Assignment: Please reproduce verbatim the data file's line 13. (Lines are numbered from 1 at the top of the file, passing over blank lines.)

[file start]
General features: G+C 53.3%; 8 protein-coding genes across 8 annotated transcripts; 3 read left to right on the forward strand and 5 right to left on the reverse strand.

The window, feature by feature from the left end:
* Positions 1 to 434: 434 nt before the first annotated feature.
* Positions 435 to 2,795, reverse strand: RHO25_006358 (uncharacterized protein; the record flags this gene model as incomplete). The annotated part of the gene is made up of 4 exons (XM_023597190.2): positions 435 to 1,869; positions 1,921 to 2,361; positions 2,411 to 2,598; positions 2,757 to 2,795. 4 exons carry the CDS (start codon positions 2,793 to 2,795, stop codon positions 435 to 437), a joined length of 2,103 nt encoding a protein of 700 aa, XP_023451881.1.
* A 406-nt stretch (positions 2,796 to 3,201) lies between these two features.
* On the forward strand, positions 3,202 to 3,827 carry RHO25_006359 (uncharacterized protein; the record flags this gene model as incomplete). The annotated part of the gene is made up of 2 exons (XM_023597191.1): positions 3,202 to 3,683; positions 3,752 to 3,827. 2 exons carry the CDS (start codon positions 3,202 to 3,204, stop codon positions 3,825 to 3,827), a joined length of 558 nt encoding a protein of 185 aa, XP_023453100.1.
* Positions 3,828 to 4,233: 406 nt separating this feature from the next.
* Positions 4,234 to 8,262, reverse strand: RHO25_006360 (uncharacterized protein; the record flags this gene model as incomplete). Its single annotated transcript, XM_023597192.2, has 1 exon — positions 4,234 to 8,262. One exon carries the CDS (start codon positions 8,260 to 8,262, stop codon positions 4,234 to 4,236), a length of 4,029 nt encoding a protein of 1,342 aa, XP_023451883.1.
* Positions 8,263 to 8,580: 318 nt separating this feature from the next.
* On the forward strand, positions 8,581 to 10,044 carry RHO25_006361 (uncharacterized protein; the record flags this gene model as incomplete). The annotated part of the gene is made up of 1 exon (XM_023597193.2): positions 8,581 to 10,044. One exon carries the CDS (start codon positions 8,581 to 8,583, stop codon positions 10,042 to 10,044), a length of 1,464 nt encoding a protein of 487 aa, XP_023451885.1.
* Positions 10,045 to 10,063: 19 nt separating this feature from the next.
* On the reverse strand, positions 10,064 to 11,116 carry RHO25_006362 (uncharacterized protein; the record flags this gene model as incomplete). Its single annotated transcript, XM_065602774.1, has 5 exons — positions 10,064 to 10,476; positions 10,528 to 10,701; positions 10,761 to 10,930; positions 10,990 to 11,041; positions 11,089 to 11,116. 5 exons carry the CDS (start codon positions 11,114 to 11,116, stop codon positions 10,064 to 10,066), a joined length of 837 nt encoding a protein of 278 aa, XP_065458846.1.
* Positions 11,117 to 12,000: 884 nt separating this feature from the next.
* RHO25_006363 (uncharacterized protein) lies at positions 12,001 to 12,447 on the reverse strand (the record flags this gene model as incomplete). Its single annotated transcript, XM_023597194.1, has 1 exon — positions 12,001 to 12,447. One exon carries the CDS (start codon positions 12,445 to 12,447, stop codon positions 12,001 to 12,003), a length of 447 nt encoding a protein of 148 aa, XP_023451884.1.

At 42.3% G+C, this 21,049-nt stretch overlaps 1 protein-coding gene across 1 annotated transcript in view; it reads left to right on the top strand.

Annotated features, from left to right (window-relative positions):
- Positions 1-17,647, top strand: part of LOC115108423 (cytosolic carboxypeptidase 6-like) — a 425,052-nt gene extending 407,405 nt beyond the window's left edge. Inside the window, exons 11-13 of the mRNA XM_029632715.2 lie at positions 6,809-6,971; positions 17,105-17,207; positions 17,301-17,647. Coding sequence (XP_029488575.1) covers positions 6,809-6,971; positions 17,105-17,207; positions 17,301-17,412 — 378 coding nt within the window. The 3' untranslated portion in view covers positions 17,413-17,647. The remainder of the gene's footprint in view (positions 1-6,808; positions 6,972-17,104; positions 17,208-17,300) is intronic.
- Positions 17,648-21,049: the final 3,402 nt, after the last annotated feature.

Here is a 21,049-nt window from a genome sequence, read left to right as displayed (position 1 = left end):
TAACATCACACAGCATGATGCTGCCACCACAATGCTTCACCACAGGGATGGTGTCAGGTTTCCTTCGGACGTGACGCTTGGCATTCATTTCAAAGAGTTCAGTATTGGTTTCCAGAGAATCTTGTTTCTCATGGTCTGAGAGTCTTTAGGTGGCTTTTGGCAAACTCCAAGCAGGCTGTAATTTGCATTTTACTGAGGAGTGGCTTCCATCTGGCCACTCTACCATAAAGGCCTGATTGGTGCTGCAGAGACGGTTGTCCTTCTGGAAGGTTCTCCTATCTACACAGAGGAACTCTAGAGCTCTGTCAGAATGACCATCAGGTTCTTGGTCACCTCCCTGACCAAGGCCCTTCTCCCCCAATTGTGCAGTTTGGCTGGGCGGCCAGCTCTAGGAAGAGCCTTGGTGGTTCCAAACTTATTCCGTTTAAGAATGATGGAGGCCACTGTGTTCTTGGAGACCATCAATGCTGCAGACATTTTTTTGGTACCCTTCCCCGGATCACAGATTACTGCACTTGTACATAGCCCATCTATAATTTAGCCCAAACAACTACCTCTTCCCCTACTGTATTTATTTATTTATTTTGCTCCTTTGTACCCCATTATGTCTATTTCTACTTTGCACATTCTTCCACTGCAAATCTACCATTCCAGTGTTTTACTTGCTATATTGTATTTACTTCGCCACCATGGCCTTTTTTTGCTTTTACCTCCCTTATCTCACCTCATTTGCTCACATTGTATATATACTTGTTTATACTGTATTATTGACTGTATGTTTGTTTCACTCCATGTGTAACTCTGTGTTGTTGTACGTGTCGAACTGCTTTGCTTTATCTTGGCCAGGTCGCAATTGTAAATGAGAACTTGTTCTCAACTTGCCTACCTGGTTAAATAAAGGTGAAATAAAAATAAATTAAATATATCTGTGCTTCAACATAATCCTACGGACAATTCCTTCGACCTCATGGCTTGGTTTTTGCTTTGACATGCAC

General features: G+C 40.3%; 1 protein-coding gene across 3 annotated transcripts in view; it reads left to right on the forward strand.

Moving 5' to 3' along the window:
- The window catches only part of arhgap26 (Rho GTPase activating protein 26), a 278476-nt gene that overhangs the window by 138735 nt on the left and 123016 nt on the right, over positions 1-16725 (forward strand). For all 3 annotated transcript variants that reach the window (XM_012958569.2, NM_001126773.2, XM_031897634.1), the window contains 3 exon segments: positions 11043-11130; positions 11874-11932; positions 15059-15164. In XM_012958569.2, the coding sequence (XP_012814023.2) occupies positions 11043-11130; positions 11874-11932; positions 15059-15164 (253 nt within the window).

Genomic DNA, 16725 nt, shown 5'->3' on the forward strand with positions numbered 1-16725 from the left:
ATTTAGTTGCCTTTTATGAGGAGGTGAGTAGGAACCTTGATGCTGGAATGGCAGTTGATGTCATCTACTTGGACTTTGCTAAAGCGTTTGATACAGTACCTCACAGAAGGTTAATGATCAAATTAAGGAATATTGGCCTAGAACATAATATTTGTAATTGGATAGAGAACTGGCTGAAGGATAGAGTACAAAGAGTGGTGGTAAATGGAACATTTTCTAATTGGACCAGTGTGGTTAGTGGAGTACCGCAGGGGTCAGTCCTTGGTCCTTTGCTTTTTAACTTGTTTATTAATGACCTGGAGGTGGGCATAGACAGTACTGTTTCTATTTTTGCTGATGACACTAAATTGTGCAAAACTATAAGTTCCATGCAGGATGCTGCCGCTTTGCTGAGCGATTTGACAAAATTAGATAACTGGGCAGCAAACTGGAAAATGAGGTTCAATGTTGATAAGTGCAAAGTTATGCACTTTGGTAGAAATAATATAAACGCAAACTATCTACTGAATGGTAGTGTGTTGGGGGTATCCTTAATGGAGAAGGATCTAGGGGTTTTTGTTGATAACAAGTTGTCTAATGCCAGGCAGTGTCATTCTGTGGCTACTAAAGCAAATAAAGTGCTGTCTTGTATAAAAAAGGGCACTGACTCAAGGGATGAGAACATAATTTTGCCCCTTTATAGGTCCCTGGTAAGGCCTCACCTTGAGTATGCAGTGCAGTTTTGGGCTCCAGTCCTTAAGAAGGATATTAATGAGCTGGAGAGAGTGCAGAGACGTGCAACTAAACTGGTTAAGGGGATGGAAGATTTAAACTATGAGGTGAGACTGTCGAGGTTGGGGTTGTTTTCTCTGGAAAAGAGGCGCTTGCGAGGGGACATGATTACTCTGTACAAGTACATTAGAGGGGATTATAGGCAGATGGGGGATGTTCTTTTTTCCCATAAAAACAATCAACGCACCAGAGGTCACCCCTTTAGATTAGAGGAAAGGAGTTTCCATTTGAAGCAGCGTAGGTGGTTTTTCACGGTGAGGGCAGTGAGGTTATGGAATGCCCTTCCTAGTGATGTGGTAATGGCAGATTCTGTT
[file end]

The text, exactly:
* Positions 11,117 to 12,000: 884 nt separating this feature from the next.